According to an article published in the Journal of Rheumatology in January 2021, the basic guidelines of the Mediterranean diet potentially have real benefits for people with lupus. They looked at 280 patients, a fairly small number, and tracked their diet via a 14-point questionnaire. They also tracked measurements of SLE activity, including SLEDAI-2k. And cardiovascular health such as obesity, diabetes mellitus, hypertension, and blood lipid level. Sticking to the Mediterranean diet was associated with less SLE symptoms and better cardiovascular health.
Although this is a small study, such a result would fall into line with what we know about diet and lupus.
In general, a good diet for lupus will include a lot of antioxidants, fiber, calcium, vitamin D, and omega-3 fatty acids. This means that lean meats (including fish,) whole colorful fruits and vegetables, legumes (beans, peanuts, lentils, and other similar plants,) whole (not processed) grains, and nuts are on the diet. The Mediterranean diet mostly sticks to these guidelines. The main difference between them is that dairy products, such as yogurt, a source of vitamin D, calcium, and other nutrients, are not on the Mediterranean diet.
The Mediterranean diet also may be helpful in rheumatoid arthritis (RA,) an autoimmune condition that is similar to SLE and can occur alongside it.
The reason for the recorded benefits of the Mediterranean diet are not clear, but may be due to the following:
- Decreased levels of lipids, the substance that has the potential to clog arteries.
- Increased levels of antioxidants, which protect cells in the body from damage, reducing the effect of autoimmune attacks. When cells are protected from damage, this also gives the body fewer things to react to.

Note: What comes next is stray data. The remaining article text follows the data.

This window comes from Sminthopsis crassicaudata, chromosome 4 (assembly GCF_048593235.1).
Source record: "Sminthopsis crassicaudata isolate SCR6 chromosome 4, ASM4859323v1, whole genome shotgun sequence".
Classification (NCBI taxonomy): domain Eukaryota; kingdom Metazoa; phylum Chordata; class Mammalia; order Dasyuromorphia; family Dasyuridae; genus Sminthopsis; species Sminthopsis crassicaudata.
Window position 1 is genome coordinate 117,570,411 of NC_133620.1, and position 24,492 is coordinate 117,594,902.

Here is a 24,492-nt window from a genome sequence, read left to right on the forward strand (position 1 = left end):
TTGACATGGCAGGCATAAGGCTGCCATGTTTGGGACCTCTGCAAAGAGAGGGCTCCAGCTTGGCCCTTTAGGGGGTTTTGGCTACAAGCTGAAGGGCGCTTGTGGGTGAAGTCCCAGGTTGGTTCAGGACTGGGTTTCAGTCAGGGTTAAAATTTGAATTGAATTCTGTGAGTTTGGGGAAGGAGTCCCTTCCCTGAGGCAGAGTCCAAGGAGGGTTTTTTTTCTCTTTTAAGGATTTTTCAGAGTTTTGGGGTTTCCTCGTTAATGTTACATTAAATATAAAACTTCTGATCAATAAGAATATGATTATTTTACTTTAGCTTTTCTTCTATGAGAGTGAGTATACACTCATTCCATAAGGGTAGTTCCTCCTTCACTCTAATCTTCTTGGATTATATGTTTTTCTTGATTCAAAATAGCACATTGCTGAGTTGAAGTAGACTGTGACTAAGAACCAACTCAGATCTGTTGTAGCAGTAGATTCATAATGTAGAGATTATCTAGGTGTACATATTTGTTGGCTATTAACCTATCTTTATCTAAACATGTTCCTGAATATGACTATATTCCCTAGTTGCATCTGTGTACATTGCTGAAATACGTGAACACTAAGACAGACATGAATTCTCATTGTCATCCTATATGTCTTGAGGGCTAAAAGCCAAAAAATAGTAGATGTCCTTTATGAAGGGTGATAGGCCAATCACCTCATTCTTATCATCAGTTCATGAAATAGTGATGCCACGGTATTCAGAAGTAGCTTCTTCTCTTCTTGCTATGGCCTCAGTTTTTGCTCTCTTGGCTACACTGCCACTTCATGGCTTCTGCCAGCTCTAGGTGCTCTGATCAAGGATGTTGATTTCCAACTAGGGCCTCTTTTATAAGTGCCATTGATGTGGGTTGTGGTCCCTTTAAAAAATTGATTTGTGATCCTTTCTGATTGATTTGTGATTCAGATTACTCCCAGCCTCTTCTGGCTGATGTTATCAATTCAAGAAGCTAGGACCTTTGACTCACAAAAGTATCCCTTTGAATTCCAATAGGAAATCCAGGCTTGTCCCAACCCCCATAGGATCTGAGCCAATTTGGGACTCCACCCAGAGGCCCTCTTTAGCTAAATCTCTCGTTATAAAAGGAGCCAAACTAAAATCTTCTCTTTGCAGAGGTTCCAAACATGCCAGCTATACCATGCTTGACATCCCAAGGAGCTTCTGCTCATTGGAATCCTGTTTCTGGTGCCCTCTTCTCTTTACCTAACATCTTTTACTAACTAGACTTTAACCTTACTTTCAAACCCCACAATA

- Foods that promote healthy hormone levels, which are involved with the immune system.
- Modifying the gut microbiome (with food) into a community that promotes health.
Researchers believe that the benefits brought in by the Mediterranean diet are due to better nutrition and better overall health. The diet includes many foods that reduce inflammation but these foods are also beneficial in other key ways.
The Mediterranean diet has many foods that are linked to heart health. Cardiovascular disease (CVD) is a potentially surprising symptom of lupus, or, more accurately, people with lupus have a higher risk of developing CVD. Each year in the United States, about 1 in 3 deaths is caused by CVD. It can affect almost every level of the body and its functions.
The diet is also compatible with a diabetes-moderating diet. Diabetes mellitus, or diabetes, also frequently co-occurs with lupus. The Mediterranean diet is low-sugar and high in whole foods, which is known to be beneficial for diabetes. You can read more about the effects of sugar on lupus.
Although many medications for heart disease and diabetes can be taken alongside medications for lupus, diet and exercise is a very effective way to deal with all of the diseases at once.
The Mediterranean Diet: Things to Keep in Mind
The Mediterranean diet is very close to an ideal option and is relatively easy to stick to. However, it is not perfect and you should keep several things in mind if you are considering switching to this diet to treat your lupus.
First, the diet contains a high percentage of fats. It is monounsaturated fat, the so-called “healthy” fat, mostly in the form of olive oil which comes with many other healthy chemicals called polyphenols. However, this high-fat content may not be ideal for some people. If your doctor has recommended a calorie-restricted or low-fat diet. Then the Mediterranean diet is not going to fit those guidelines.
Second, although alcohol is imbibed “in moderation” in the Mediterranean diet, it doesn’t have many benefits for people with lupus. Alcohol can interact with the gut microbiome and cause inflammation, can contribute to the lupus symptom known as “brain fog,” interact with medications and with medication processing, and increase the risk of gout.
Gout, notably, is a painful condition caused by damaged kidneys (as in lupus nephritis, lupus of the kidneys) being unable to process a diet rich in a substance called purines. The purines that cause gout are found in meat, seafood, and alcohol, and are associated with a fatty diet. A vegetable-based diet does not contribute as much to gout. And the Mediterranean diet is not usually linked to flare ups of the syndrome, but it is something to keep in mind.
There should not be many problems associated with switching to a Mediterranean diet, but always check with your treatment team before switching diets.